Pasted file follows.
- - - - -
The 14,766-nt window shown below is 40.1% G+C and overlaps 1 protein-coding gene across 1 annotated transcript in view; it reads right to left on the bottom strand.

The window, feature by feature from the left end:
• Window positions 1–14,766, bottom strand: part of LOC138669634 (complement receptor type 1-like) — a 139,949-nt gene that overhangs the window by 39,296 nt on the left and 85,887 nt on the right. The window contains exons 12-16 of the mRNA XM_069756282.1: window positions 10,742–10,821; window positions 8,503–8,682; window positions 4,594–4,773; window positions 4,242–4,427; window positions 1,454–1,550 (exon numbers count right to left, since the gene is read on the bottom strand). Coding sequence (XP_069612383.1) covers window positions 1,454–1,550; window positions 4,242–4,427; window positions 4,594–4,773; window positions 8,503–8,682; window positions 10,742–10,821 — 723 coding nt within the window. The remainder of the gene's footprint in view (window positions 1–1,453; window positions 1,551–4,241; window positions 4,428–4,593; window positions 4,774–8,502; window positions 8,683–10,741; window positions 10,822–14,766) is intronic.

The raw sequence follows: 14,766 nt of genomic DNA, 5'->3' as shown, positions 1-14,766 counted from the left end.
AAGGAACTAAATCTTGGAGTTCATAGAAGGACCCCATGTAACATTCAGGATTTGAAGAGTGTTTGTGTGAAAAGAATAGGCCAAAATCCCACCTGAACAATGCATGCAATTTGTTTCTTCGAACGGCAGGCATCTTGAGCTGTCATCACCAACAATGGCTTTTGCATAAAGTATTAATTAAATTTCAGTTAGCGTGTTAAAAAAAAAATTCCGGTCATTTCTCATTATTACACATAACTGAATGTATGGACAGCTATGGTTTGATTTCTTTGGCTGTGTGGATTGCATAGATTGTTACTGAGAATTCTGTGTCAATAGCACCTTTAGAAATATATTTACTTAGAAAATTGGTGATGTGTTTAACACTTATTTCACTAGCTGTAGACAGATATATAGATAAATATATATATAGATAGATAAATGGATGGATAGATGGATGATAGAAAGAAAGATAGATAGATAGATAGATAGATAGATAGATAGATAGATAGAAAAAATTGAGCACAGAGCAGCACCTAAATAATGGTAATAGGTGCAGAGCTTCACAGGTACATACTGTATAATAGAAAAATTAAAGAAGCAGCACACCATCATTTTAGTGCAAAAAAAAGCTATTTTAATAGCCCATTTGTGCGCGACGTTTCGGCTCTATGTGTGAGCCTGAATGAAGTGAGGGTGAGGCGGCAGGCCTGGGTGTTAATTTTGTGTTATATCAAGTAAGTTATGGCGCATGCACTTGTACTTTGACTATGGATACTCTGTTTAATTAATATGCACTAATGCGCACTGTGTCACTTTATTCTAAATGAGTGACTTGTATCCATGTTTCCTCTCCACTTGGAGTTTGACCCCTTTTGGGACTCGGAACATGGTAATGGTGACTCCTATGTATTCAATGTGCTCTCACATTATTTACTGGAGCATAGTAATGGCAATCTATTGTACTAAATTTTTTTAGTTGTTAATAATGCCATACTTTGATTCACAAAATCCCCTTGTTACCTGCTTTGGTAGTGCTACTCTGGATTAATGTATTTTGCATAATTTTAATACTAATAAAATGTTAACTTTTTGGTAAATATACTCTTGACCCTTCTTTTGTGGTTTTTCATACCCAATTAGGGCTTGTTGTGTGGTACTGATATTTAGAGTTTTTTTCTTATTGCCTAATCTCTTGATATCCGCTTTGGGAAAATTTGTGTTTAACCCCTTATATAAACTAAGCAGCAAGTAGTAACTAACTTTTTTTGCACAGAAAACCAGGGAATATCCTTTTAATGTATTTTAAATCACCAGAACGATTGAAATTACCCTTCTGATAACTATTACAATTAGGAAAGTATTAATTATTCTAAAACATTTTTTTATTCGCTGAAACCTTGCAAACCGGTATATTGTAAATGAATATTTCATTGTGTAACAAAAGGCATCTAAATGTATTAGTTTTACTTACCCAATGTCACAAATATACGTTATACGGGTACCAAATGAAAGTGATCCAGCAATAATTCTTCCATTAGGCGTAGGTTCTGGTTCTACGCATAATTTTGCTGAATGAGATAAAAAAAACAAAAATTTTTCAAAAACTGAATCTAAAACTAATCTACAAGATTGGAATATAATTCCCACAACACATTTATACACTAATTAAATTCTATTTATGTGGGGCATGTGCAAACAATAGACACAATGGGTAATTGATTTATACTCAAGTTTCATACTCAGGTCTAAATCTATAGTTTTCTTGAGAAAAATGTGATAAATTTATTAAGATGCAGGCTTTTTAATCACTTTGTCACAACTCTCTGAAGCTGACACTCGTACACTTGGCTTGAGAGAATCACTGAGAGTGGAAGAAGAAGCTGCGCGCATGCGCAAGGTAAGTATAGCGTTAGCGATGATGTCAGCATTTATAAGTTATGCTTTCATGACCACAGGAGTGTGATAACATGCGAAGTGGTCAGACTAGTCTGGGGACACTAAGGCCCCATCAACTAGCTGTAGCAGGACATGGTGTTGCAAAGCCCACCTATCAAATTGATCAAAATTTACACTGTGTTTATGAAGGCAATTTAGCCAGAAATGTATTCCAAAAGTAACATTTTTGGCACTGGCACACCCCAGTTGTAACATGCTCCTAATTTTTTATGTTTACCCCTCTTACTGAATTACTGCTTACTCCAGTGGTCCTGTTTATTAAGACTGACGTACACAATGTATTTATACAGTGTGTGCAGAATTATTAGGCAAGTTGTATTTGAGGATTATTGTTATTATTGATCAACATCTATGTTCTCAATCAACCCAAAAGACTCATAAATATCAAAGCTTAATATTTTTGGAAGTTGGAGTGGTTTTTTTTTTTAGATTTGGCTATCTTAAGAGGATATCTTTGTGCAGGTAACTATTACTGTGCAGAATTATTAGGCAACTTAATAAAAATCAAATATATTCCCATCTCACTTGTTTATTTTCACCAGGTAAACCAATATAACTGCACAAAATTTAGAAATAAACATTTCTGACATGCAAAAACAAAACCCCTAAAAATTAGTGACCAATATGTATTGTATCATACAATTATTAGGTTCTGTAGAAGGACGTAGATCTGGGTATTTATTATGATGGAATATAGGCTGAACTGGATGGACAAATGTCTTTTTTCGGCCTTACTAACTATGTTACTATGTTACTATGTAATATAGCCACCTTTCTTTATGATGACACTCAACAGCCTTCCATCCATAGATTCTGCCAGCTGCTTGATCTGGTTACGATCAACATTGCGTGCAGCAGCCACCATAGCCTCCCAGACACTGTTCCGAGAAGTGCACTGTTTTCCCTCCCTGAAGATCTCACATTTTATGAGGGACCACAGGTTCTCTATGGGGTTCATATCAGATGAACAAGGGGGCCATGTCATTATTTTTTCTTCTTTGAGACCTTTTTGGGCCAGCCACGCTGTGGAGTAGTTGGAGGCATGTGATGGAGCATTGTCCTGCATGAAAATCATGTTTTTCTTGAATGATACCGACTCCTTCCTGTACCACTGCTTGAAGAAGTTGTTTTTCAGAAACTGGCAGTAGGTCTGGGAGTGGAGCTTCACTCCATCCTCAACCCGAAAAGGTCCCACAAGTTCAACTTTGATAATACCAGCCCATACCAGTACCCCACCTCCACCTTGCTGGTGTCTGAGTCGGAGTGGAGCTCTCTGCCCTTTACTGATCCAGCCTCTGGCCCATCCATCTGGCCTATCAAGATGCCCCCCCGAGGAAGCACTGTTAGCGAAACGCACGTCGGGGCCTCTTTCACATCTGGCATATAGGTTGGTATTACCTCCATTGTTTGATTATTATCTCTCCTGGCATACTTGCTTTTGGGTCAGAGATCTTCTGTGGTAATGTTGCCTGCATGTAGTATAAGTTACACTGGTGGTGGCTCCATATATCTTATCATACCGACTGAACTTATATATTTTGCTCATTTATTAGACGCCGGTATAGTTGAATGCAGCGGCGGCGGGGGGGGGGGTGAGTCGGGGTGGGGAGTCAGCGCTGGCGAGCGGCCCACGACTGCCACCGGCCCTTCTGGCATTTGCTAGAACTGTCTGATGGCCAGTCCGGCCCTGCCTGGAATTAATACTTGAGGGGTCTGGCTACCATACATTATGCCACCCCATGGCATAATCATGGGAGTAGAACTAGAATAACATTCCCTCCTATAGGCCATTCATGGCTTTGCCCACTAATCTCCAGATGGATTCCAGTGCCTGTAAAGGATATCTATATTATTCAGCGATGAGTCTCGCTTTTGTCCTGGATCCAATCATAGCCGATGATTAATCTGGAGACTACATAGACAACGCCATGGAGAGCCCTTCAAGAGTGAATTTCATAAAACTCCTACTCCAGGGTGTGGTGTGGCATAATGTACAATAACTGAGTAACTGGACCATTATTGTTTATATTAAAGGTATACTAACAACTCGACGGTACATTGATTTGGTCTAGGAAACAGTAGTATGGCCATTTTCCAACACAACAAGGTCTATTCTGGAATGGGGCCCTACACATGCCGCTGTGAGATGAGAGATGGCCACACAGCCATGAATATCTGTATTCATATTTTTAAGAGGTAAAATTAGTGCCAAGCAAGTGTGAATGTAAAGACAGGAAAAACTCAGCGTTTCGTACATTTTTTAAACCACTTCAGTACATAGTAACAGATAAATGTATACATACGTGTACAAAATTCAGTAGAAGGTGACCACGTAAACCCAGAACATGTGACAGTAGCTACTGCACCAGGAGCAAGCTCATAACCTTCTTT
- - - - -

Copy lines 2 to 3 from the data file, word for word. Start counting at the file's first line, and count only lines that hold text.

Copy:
The window, feature by feature from the left end:
• Window positions 1–14,766, bottom strand: part of LOC138669634 (complement receptor type 1-like) — a 139,949-nt gene that overhangs the window by 39,296 nt on the left and 85,887 nt on the right. The window contains exons 12-16 of the mRNA XM_069756282.1: window positions 10,742–10,821; window positions 8,503–8,682; window positions 4,594–4,773; window positions 4,242–4,427; window positions 1,454–1,550 (exon numbers count right to left, since the gene is read on the bottom strand). Coding sequence (XP_069612383.1) covers window positions 1,454–1,550; window positions 4,242–4,427; window positions 4,594–4,773; window positions 8,503–8,682; window positions 10,742–10,821 — 723 coding nt within the window. The remainder of the gene's footprint in view (window positions 1–1,453; window positions 1,551–4,241; window positions 4,428–4,593; window positions 4,774–8,502; window positions 8,683–10,741; window positions 10,822–14,766) is intronic.